The best part about it is… I can budget at Christmas and take the excess fund and put it towards debt!

    1. Is Christmas Club an actual thing or just the fun nickname you came up with? It sounds an awful lot like my “paying for other people’s weddings” fund. It’s so nice to have a reserve stack of cash for those occasions and not have to crunch the budget a month in advance.

      1. No it is an actual thing offered through some banks and credit unions. The idea is, it takes a little bit of money throughout the year and in Nov I receive a check for the total amount. I’m not sure if I could withdraw earlier but I don’t see any need to.

        It’s an easy way for me to save and not think about it.

  11. I love the nickname strategy! My savings accounts all have specific purposes, too — even if that’s just an emergency fund. Still important to know what the money’s for!

  12. Great Post! Certainly it is great to save up for things since that allows you to avoid going into debt, and naming your savings accounts based on the purpose is great.

    I need to differ with your comment that saving is the way to build wealth, however. Trying to save our way to wealth is like trying to dig an Olympic sized swimming pool with a shovel. You can do it, but it sure takes a long time and you may well die before you get to enjoy your efforts. Investing is the way to build wealth, and any money you don’t plan to use within the next five years or so (and aren’t keeping for emergencies) really needs to be invested or the inflation demons will be chomping away on it, even if you get a good savings account interest rate.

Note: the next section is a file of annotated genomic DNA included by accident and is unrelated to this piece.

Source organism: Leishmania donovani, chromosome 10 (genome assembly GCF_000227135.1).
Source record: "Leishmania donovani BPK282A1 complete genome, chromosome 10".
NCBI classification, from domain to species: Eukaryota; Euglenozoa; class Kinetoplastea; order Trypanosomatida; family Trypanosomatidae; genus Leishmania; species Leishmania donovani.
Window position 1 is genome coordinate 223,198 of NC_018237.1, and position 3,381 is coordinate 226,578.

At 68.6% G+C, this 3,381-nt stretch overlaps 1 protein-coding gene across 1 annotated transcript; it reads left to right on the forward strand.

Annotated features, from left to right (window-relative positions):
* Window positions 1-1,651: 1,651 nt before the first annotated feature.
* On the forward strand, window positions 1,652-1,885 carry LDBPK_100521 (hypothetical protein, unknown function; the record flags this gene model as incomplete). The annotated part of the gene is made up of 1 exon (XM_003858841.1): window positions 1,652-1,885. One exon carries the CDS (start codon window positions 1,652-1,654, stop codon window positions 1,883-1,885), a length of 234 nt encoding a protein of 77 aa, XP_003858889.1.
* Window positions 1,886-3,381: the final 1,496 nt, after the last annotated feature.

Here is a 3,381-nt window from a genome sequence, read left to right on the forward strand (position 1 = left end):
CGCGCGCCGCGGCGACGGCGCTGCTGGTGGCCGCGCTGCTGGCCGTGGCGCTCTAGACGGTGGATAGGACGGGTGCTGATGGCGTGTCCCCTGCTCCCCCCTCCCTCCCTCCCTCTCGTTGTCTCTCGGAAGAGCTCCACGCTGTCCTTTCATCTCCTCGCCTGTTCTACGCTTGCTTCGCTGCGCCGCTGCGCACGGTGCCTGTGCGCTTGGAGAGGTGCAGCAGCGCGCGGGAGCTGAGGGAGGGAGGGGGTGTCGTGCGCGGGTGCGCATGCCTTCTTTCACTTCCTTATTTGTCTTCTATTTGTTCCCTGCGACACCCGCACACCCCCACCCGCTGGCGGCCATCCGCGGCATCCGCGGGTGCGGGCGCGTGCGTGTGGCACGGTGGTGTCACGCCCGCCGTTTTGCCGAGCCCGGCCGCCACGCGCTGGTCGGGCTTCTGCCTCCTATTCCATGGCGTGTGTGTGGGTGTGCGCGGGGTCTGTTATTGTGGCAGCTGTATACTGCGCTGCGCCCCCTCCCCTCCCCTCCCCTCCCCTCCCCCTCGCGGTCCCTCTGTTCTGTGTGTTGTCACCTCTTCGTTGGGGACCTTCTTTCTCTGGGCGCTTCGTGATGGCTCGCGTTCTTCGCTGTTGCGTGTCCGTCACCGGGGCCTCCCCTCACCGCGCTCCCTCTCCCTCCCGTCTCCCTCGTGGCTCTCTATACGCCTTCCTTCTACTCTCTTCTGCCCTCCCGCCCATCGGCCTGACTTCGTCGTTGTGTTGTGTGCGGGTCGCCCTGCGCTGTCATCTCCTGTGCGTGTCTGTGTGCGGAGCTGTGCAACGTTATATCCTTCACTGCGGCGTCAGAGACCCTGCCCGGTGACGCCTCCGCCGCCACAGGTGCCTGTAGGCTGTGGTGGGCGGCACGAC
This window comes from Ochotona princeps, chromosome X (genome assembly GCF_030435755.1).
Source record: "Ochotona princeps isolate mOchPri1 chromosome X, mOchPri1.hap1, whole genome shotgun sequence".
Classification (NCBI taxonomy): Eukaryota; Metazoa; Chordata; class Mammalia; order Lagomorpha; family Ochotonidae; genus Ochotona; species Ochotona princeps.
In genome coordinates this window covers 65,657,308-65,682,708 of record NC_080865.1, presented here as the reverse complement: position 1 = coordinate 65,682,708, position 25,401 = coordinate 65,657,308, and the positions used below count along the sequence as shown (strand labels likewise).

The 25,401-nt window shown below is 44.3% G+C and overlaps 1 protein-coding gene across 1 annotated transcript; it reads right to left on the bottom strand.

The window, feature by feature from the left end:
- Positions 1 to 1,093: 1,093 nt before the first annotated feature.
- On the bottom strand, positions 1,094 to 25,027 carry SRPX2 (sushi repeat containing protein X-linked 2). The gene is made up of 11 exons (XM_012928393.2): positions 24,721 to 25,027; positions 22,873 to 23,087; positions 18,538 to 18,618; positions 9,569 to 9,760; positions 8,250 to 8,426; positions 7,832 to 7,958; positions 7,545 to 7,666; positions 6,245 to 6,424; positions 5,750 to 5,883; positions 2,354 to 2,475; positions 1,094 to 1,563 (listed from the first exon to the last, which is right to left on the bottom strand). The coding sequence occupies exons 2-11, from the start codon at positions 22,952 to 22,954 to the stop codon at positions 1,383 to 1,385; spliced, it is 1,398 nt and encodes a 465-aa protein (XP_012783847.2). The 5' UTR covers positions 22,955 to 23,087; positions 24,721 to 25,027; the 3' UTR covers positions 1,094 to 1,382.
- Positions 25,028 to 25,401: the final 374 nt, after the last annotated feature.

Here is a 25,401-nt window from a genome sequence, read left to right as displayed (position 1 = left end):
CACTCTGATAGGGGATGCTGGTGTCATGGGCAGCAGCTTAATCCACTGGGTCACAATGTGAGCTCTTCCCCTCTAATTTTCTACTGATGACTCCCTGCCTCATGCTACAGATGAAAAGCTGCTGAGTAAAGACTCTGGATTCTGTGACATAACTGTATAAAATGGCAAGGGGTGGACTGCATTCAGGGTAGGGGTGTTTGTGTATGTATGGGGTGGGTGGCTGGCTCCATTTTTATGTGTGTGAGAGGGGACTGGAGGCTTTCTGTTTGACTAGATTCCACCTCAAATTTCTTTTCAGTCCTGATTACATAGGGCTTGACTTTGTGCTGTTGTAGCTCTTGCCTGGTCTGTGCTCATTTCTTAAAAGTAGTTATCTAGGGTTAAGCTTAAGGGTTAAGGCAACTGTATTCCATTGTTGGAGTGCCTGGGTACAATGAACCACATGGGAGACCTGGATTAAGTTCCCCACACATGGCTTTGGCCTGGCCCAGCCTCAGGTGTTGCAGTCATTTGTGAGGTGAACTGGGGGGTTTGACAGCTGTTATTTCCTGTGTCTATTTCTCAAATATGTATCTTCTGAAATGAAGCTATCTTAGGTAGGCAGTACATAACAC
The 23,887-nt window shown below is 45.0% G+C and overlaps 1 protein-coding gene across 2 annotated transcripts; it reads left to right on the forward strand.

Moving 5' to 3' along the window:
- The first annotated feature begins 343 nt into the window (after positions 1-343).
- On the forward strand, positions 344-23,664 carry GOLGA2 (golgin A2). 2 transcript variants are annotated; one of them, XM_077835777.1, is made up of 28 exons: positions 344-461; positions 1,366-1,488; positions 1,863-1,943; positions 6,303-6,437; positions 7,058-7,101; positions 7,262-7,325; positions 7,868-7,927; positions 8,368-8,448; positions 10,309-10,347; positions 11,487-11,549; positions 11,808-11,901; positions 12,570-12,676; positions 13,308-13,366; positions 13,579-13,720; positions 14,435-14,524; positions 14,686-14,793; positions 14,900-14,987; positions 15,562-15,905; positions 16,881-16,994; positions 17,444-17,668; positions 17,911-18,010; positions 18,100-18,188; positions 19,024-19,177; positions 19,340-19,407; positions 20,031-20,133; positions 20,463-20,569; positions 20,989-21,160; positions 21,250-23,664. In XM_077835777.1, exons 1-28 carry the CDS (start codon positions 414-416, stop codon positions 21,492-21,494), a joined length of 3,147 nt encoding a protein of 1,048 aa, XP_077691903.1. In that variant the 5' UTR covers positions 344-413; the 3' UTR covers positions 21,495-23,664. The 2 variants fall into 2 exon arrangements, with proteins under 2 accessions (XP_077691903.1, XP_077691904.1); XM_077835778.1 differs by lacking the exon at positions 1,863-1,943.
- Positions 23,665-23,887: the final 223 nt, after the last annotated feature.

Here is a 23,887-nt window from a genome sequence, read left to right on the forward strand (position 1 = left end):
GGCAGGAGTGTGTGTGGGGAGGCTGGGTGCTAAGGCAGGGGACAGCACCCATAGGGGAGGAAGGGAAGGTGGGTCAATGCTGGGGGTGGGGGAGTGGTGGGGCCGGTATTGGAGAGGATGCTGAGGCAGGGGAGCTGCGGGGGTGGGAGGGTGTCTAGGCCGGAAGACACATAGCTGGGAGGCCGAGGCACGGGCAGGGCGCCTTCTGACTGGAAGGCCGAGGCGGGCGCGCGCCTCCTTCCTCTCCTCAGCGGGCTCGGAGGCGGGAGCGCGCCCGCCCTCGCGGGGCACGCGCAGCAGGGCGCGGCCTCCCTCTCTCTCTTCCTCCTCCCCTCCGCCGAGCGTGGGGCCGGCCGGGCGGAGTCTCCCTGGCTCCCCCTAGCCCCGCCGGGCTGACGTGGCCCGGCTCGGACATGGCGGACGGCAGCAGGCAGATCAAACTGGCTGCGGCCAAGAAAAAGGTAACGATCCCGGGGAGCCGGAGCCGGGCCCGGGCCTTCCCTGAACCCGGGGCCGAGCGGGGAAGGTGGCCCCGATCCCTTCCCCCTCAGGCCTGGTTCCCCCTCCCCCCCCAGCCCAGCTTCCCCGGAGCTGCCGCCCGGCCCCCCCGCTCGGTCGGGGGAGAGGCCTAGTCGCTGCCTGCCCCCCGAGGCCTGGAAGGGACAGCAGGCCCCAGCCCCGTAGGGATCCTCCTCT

1. Well said. I guess I consider investing a form of saving, so when I say “saving is a way to wealth” I mean it in the “don’t go spending all your money to keep up with the Jonses” type way. ie: routing money into retirement accounts is investing and putting money in index funds in my mind is saving. Of course you can’t just stuff money under mattresses as a way to wealth — which is essentially what savings accounts are these days with those joke interest rates. Thanks for pointing it out that not everyone thinks the way I do.

  13. Great insights!! Saving for a house is 100% the best savings account you can have. Once you buy your house, you’ll have a gift that keeps on giving. Deductible interest, principle reduction, appreciation, depreciation, etc. all act like a savings account in their own.

    The Federal Housing Administration (FHA) subsidizes loans for us home buyers who might not have saved up the required 20% down payment for conventional financing. They have a program that allows you to buy a house on as little as 3.5% down.

    Since I live in CA, this is great news! I can buy a $285,000 1 bed condo for only $10,000 down. Home ownership could be a lot closer than you think.

  14. Thank you for sharing this strategy for savings. I recently started doing this and it is great. Automate is a great place to start and I subscribe to the David Bach method when it comes to retirement savings. I found it harder once I had debt paid off and was working toward my savings goals since I did not feel the same level of accomplishment seeing a few pennies each month. Changing up the bank and getting more interest with multiple accounts has really helped me make progress. My travel fund has a specific name as the “Hawaii fund” right now! Mahalo for sharing!

  15. As a soon-to-be college graduate, savings is at the forefront of my mind and I really like the idea of having multiple savings account with nicknames for different savings goals. Thanks for the tips!

  16. Nicknaming your savings accounts is a great way to keep track of what you are saving for! Saving for a purpose (rather than saving aimlessly) is much more motivating. Thanks for sharing!